Specifically, the authors state that by using carefully optimized volumetric imaging protocols with 16-MDCT (multidetector computed tomography), a dose reduction of 20-30% can be achieved in standard protocols on normal-sized patients, even without the incorporation of automatic exposure control software. "Much of this is due to the better geometric and detector efficiency of the 16-slice CT units, which is expected to continue with the further improvement in efficiency with the coming 32 to 64-slice units," said Aart J. van der Molen, MD, lead author of the study.
In fact, according to Dr. van der Molen, not only can lower radiation doses be achieved with 16-MDCT, the imaging itself can even be improved at that lower radiation level. "With 16-MDCT, one can trade through-plane resolution for noise (scan thin, view thicker). This is often not optimally possible using 4-MDCT because of the long breath-holds and low geometric efficiency at very thin slices. So the overall clinical imaging quality, especially when taking the coronal and sagittal orientations into account, can be improved with a 16-slice CT scanner at a reduced dose level," he said.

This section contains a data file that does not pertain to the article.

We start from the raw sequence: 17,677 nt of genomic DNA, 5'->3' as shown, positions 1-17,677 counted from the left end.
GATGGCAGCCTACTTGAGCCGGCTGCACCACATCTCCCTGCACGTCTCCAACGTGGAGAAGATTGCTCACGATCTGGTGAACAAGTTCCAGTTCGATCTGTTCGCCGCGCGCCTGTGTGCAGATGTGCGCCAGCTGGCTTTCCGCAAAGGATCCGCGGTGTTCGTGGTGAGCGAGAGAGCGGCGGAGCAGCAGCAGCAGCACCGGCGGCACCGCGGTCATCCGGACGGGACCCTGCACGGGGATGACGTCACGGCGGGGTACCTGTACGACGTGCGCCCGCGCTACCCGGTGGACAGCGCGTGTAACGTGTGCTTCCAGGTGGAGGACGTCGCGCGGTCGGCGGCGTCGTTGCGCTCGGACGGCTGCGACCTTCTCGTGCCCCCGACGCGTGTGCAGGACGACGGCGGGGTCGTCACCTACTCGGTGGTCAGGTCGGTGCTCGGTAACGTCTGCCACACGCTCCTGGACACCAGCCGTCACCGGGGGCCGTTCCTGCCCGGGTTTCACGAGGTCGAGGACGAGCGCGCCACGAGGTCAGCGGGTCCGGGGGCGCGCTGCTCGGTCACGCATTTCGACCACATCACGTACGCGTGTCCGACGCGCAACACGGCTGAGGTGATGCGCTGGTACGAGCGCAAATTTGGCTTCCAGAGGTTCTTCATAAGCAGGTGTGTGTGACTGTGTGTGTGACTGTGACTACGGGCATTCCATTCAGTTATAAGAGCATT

According to the authors, their findings do not completely rule out the use of 4-MDCT for body applications, but they do recommended 16-MDCT for body CT in the most important regions (chest, abdomen and pelvis), if the technology is at hand. "In hospitals that have both technologies available, this opens up the possibility to scan patient groups that have a higher risk for detrimental effects of radiation, such as children, with the most dose-efficient equipment available," said Dr. van der Molen.
Dr. van der Molen will present the study on May 3 during the American Roentgen Ray Society Annual Meeting in Miami Beach, FL.